Debunking 3 Common Myths About Police Body Cameras
In 2012, there were an estimated 780,000 police officers in the United States. More and more officers are turning to cameras to provide additional evidence and information. However, there are still some common myths about this emerging technology. Here are some of them:
- Myth: Police body cameras always capture the whole story. This is obviously a myth. While body cameras do have the potential to capture an incident from a different angle and provide a new perspective, they simply can’t capture everything. They have the same limitations as other surveillance and other cameras. Additionally, if the wearer is constantly moving, the entire video could come out blurry and distorted. On top of that, the details captured are highly dependent on where the police officer is wearing the camera on their body — a head mounted camera will capture different footage than a chest or shoulder mounted body camera. The success rate of police body cameras varies on a case-by-case basis, and there are so many different factors that determine how clear or effective the footage will be.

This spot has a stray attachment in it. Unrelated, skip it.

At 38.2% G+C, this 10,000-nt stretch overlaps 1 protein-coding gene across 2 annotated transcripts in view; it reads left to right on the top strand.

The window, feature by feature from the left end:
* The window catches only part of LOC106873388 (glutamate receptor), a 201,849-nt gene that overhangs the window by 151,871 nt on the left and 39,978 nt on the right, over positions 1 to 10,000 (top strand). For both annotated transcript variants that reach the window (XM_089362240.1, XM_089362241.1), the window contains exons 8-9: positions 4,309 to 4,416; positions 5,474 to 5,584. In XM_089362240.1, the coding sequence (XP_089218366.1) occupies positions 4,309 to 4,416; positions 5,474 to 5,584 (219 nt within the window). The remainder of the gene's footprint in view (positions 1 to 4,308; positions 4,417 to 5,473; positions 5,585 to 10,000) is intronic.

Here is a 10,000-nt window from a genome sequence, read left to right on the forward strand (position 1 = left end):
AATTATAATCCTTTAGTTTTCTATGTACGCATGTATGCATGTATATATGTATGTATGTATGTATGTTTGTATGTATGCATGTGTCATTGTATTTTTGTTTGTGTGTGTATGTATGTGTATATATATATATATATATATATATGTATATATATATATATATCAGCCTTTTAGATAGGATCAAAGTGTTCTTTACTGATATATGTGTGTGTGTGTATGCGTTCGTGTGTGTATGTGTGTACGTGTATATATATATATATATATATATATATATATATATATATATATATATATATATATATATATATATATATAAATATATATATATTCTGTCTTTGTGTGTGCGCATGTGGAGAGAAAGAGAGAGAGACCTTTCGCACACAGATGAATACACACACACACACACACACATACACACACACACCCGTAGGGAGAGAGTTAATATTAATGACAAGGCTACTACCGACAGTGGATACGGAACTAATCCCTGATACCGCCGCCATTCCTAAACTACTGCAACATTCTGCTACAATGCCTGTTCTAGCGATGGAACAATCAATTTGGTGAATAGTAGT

- Police body camera footage can be publicly accessed because police are civil servants. This may seem true, but unfortunately, it’s not that simple. Even though public demand for police body cam footage is high, it’s a costly demand to fill. Prepping the footage for the public is an extremely tedious process — it takes about 17 hours just to prepare four minutes of footage because the privacy innocent bystanders, children, and victims must be protected. With these holdups, it’s just not feasible to make body cam footage available for public access.
- Police body cameras are always turned on and filming. In an ideal world, this would be true, but it’s simply not the case. In reality, police officers have a significant amount of discretion when it comes to choosing when their cameras are on or off. This has a huge impact on the footage that is captured and how effective it will be. While on patrol, there are plenty of opportunities for officers to fail to activate their cameras, whether it’s intentional or not. In fact, the Mesa, Arizona police department found that giving officers full control over when their cameras are rolling resulted in a 42% decrease in total video files generated monthly. The point remains that if the public wants a visual record of all police interactions from start to finish, municipalities must mandate it.